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Richard Parks

Gone Racin’

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Gone Racin’…Van Dyne Engineering

Danny Oakes, Roger Rohrdanz and I visited Van Dyne Engineering in Huntington Beach, California. Stewart Van Dyne bought the Drake Engineering Company in 2002, and with the purchase came the storied molds and forms for the Offenhauser racing engine. Danny, who turned 92 years old this year, is a three time West Coast Midget Racing champion from the early days of Midget racing. He went on to work on Offy engines at the Indy 500, and was the Top Mechanic at Indy in 1960. If you want to know how an Offy works, Danny is your man. Danny started racing in 1931, running in the B classes at the old Legion Ascot Speedway, in Lincoln Heights, above Montebello. He is one of the last of the living racers who raced at this storied track. Earl Mansell passed away earlier this year, and Johnny Klann, are the last of that era. 

Struggling to make a living against the Miller engined cars of that generation was difficult, and when the midgets became popular, Danny switched over to the tiny cars and found his niche. He earned a whopping quarter of a million dollars in prize money just after the World War II, in just one season alone. Danny tried to qualify for the Indy 500 on many occasions, but struggled with cars that just didn’t have the horsepower to contend. He missed the field by just fractions of a mile on several occasions. He then turned to tuning the engines and his cars were a marvel of consistency. Danny later dabbled in offshore boat racing for a time, as had Earl Mansell, but found it to be dangerous and unpredictable. He returned to his garage and worked on cars well into his eighties, and outlived five wives. He was always a good dancer, when popularity with the ladies required such talent, and on a Saturday night can be found on the dance floor.

Stewart Van Dyne worked at Traco Engineering, Drake Engineering, and Leading Systems before founding Van Dyne Engineering in 1987. He has a storied past as well, being on the 1972 Indy 500 winning team, which was won by Mark Donahue that year. His experience in working on engines enabled him to participate in winning seasons for the Trans Am in 1968-69, and 1971-72, Formula 5000 Championship in 1969 and 1971. Other championship seasons came in the 24 hour overall in 1969, Iroc Camaro Series in 1974-75, USAC Silver Crown in 1978 and 1989, Turkey Night Grand Prix in 1994, USAC Western States Midget Series in 1998-99, and 2000, and the BCRA Midget Series in 2001-02. Then proving that oval track racing is only one of his skills, he was a member of the APBA Modified Catamaran Championship team in 1999. His latest venture is a Bonneville streamliner, powered by a 501 c.i. engine, driven by Carl Olson, landspeed and dragracing driver.

Van Dyne and Oakes related the history of the famed Offy engine. Developed by Harry Miller and his chief engineer, Leo Goossen, the Miller engine passed into the hands of Fred Offenhauser, who brought it to the peak of its fame, success and popularity. The company, plans and forms passed into the ownership of Louis Meyer and Dale Drake, who gained full control of the firm when Meyer sold his interest to Dale in the 1960. Johnny Drake inherited the company, and on his retirement sold the name, forms and rights to the Offy to Stewart Van Dyne, who had worked for the company in the 1970’s. Stewart explained that it would be prohibitively expensive to make just one casting of the famous engine, but that It would be within reason to do 6 or more at a time. We were given a tour of the shop and were impressed with the skill and knowledge that Stewart and his four employees have, including his son, Tres, who is restoring Wally Pankratz championship car. Like his dad, Tres has aspirations to be a race car owner and chief mechanic, and is looking for a driver and sponsorship to re-enter the midget series.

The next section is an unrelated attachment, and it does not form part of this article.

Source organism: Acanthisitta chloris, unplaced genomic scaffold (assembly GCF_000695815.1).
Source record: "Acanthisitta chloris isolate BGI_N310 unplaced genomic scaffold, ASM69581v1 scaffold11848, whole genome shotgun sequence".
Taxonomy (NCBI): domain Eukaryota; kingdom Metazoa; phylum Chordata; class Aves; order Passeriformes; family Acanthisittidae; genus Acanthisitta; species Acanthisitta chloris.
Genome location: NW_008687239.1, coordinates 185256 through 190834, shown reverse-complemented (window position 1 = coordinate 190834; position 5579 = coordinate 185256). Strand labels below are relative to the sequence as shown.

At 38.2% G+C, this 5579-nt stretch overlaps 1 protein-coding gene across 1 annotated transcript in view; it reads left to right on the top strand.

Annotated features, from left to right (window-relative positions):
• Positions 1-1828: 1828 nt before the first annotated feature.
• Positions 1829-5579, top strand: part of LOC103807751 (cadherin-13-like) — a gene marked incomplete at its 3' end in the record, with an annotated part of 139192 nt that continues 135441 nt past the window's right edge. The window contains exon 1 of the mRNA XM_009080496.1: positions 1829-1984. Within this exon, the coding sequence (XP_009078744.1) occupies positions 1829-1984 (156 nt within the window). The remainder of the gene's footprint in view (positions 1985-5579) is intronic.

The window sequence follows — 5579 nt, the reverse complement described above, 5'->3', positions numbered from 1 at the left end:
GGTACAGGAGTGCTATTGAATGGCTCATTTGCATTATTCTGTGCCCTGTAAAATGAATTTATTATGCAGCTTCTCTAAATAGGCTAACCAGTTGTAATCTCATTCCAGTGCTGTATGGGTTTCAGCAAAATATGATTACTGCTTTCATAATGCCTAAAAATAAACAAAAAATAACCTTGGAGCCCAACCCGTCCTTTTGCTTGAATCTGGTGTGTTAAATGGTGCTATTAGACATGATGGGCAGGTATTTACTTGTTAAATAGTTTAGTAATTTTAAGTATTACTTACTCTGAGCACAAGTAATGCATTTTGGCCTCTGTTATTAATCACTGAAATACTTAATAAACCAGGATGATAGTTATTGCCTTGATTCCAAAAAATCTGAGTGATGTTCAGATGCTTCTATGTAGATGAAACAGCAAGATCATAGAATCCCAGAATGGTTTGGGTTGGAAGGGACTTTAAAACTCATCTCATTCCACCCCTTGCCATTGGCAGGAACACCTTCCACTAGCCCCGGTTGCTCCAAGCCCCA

Jerry Mielke was busily rebuilding an engine block and showed the steps that he goes through to insure the high quality that Van Dyne Engineering is known for. He states that he carefully checks the rod bolts. He also said that a good mechanic has to understand how each engine was originally meant to be made, used and serviced. Van Dyne Engineering works with all forms of racing: NASCAR, NHRA, sports car, land speed, and other groups. They are also well known among the hot rodders and anyone looking for performance engines. He pointed out the various machinery and the Heenan & Froude Dyno, and pointed to the glass window. “That window,” he said, “came from the old Meyer-Drake Dyno room.” It’s still serviceable and it represents an unbroken line of succession from the great engine makers of the past to the engine builders of the present. Seeing Danny Oakes, a racing legend of the old motors talking to Stewart Van Dyne, a respected engine man of the present, brought a feeling of satisfaction in knowing the Offy tradition is still with us.

Gone Racin’ is at www.oilstick.com

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